Not A Singles Set, ‘Grimmest Hits’ is One of BLS’ Best Albums To Date

Courtesy: eOne

This coming Sunday, veteran hard rock band Black Label Society will make its way to North Carolina’s capital city as part of its tour in support of its brand new album Grimmest Hits. Despite the album’s title, it is not a hits collection. It is in fact a brand new collection of songs from guitar great Zakk Wylde and company. One that once more proves why BLS is still one of the most revered and respected names in the rock realm and music community in whole today. That is proven in part through the arrangements presented throughout the album’s 12 total songs. This will be discussed shortly. The record’s lyrical themes also serve to support that statement, and will be discussed later. The album’s sequencing is one more item that supports that statement. When it is joined with the album’s musical arrangements and lyrical themes, the whole of these elements shows without doubt why this album is such an impressive new release from one of rock’s elite acts and why the band itself is so respected.

Black Label Society’s new album, its 10th full-length studio recording, is some of the best work to date that the veteran hard rock act has released. That is proven at least in part through its musical arrangements. The arrangements presented across the course of the 55-minute album take listeners back to the days of the band’s 1998 debut album Sonic Brew, its 2002 album 1919 Eternal and its follow-up, 2003’s The Blessed Hellride with its heavier side. Speaking of that heavier side, it is not the album’s only side. It also boasts a much softer, more reserved side that will impress fans of Zakk Wylde’s Book of Shadows albums in the form of ‘The Day That Heaven Had Gone Away,’ ‘The Only Words’ and ‘Nothing Left To Say.’ This album is not the first time that Wylde and company have shown both a heavy and soft side on one of its albums. That’s a good thing, too because it is another way in which the band continues to show its reach and talent. Considering this, having such mix of musical elements is just as welcome here as in the band’s previous efforts. It creates a solid foundation for the album; A foundation that is strengthened even more through the album’s lyrical themes.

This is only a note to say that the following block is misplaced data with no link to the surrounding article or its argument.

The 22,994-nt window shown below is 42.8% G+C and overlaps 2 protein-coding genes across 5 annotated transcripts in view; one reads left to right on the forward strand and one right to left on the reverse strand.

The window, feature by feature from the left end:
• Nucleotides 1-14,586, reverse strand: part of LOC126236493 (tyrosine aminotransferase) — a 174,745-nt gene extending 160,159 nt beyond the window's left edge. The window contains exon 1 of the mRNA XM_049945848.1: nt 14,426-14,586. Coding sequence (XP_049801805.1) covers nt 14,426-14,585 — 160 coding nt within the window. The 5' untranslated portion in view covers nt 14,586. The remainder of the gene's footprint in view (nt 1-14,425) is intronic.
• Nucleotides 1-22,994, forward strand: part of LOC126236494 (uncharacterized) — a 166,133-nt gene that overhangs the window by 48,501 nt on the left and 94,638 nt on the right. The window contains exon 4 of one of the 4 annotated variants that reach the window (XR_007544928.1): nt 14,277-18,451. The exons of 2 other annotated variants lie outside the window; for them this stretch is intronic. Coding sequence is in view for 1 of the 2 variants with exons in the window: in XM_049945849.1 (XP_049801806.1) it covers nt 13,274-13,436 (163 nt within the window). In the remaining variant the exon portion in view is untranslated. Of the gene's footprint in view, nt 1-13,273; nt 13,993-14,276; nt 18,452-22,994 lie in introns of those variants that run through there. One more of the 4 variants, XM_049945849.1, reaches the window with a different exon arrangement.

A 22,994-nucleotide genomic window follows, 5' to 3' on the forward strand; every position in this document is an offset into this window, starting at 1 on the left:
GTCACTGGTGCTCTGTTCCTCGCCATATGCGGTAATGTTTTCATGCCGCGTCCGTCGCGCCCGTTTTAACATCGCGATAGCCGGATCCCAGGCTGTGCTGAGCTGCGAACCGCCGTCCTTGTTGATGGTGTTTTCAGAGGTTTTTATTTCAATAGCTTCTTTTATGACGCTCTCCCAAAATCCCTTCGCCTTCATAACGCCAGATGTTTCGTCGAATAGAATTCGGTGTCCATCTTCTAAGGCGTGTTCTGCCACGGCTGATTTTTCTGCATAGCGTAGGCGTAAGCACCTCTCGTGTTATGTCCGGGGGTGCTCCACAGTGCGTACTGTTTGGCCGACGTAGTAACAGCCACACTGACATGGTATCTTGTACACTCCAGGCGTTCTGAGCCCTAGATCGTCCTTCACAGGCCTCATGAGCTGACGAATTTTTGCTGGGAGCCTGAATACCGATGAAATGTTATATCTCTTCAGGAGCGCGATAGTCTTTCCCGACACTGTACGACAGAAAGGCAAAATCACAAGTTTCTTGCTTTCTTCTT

‘The Betrayal’ is a key example of the importance of the album’s lyrical themes to its presentation. The song seems to tackle the topic of someone who is somewhat short-sighted and who can’t see the way things are actually going. That is inferred as Wylde sings, “Gathered for this mass/Abandon all that you know/You say that you’re not blind/Yet you can’t see/Which way the river flows.” He goes on to sing in the song’s second verse, “the engines start to seize/The walls begin to close/The betrayal that you see/Yet you can’t see/Which way the river flows.” The song continues in similar fashion through its third and fourth verse. Considering this, the whole of the song seems to take on the matter of someone who might be able to see “A,” “B” and “C” but who can’t see the proverbial forest for the trees. It is definitely an interesting song, lyrically speaking, that is certain to generate its own share of discussion. As always, this is only this critic’s own interpretation and should not be taken as gospel. It could be wholly incorrect. Hopefully not, but one only knows for certain when one gets it from the horse’s mouth so to speak. Having noted this, it is just one of the songs that serves to show the importance of the album’s lyrical themes in showing what makes the album in whole such a strong new effort. The theme at the center of ‘The Only Words,’ which is one of the album’s previously noted softer moments, shows just as much as that of ‘The Betrayal’ why the album’s lyrical themes are so important to its whole.

The theme — or at least the seeming theme — presented in ‘The Only Words’ is simply that of a person’s love and affection for another. Yes, it comes across as a love song. Who’d have thought Black Label Society would ever craft a love song?! If indeed that is what this song is, then kudos to Wylde and company for going that route. That is because of how well it came off in its simplicity. Wylde sings here, “So you say you’ve got your plans/Well life’s got its plans, too/Changes that come and go/Come tomorrow one never knows.” He goes on to sing in the song’s chorus, “Mountains may fall/The stars may all disappear/Just to hear you say you’re mine/The only words I need to hear.” The song’s second verse continues the same mentality of the lead verse, and couples with the chorus to once again present the seeming theme of love. When the song’s gentle, almost light southern rock musical arrangement, that theme seems to fit even more. It makes the song a display of a side of Zakk Wylde that is not often seen or heard, though not overly rare. Again, it makes this seeming theme one more way in which the album’s musical themes prove so important to the album’s whole. It is not the last of the songs whose theme shows the importance of the album’s lyrical themes. The theme at the center of ‘A Love Unreal’ is one more example of what makes the album’s lyrical themes so important.